The Roles of Tone and Syllable Structure in Mandarin Spoken Word Recognition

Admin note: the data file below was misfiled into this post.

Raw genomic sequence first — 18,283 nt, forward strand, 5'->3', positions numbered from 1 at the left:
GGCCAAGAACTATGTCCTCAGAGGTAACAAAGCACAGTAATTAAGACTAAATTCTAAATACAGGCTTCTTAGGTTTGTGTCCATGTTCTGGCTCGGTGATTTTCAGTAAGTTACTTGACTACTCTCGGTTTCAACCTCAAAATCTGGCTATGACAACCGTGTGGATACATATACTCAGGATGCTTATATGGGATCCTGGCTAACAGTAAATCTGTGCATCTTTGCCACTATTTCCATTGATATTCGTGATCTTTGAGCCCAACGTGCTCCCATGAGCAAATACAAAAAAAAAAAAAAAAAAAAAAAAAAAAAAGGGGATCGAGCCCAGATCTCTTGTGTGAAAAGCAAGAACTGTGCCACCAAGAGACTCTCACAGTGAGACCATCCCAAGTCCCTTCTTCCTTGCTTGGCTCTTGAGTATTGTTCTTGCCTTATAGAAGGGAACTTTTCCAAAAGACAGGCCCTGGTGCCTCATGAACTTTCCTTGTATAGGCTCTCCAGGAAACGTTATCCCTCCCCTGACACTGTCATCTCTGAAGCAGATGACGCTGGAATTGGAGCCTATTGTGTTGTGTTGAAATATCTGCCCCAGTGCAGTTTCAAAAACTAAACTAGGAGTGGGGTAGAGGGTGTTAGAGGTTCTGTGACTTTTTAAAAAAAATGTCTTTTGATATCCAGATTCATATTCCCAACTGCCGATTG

We used a gating paradigm to investigate the roles of tone, onset sonorancy, and nasal coda in Mandarin spoken word recognition. Our results showed that Mandarin Tone 1 (55) has an earlier Isolation Point (IP) than Tone 4 (51), which in turn has an earlier IP than Tone 2 (35) and Tone 3 (213), but the confidence ratings for Tone 1 are the lowest. We deduced that the high Tone 1 responses associated with low confidence ratings at early gates were due to an inherent Tone 1 bias. Based on the confusion analysis before the IP, a hierarchy of cues at the onset of tonal identification was also found: high > contour > low. High-onset tones, regardless of contours, were not misidentified as low-onset tones; but low-onset tones were sometimes misidentified as high-onset tones due to their contour shapes. Sonorant-initial syllables have an earlier IP than obstruent-initial syllables, but further analyses of covariance indicated that this is due to the fact that IP covariates with the duration of the initial consonant. Syllables without a nasal coda have an earlier IP than syllables with a nasal coda. This effect might be due to the interference of nasalization on tone perception or the delayed tonal contour realization due to the nasal coda (Xu 1998, Phonetica). A portion of these results can be found in Lai and Zhang (2007), and the entire results were presented at the 157th meeting of the Acoustical Society of America in 2009.